9 ways to handle stigmatization with people living with sickle cell

She stated this on Saturday, March 11 at the Soulage Sickle cell which was tagged “Reducing stigmatization through enlightenment and care.”

Dr Akinsete who serves as the CEO sickle cell foundation
on Nigeria said the effects of stigmatization on the individual can lead to mistrust, depression, bitterness and suicidal tendencies.

According to her sickle cell disease is a chronic blood disease that is passed down genetically from parents to offspring. It cannot be caught like a common cold.

People can only get it if they inherit two unusual genes one from the father and one from the mother.

Dr Akinsete also said the rejection of people with certain health conditions is based on a negative stereotype

It also another issue when they are unable to participate in activities involving physical effort. E.g Absenteeism from school and work activities.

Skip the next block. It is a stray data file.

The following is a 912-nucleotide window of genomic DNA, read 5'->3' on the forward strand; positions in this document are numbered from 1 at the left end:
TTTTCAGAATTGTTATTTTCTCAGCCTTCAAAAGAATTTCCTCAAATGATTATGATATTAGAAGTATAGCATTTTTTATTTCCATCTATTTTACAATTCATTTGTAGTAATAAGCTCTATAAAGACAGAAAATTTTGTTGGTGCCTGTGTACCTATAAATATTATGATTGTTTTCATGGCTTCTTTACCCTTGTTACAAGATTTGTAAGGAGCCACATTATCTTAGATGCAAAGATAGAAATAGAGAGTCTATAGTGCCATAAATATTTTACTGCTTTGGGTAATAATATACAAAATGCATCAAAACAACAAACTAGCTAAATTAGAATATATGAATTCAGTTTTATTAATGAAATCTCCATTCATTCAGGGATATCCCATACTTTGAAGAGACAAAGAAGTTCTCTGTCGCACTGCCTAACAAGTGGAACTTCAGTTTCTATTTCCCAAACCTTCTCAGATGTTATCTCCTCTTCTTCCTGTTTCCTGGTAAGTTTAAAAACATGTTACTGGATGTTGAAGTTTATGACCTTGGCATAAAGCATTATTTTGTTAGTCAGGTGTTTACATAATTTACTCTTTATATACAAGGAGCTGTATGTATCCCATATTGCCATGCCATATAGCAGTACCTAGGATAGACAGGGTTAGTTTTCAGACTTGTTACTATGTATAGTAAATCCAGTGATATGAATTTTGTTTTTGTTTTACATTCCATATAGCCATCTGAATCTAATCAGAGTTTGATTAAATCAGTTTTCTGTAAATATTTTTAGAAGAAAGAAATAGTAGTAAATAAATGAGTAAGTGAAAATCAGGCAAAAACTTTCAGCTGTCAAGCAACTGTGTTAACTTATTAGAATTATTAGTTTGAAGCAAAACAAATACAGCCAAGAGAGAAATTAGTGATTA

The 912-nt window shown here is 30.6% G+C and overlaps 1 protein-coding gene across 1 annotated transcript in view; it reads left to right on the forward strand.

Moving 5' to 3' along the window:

Report from  Naij officulial at the event Michael Ajani a father of 4 children said he discovered his last child a girl was born with sickle cell after a month.

Ajani said he is very lucky that so far his family has been able to manage his daughter’s health due to the fact she doesn’t give them so much stress.

However she mostly complains about stomach pains. He added that he and his daughter fortunately don’t experience stigmatization personally unlike others.

Another patient who preferred to remain anonymous said for someone living with sickle cell disease one can discourage stigmatization by learning about the disease and educating others and managing the pain before it becomes an emergency.

Dr Akinsete also gave the following tips on how people can reduce the impact of stigmatization in the society:

1. Counseling

2. Therapy

3. Support groups

4. Empowerment

5. Advocacy

6. Involvement of family members in care

7. Education of family members

8. Education of the community, schools, workplace

9. Self-help


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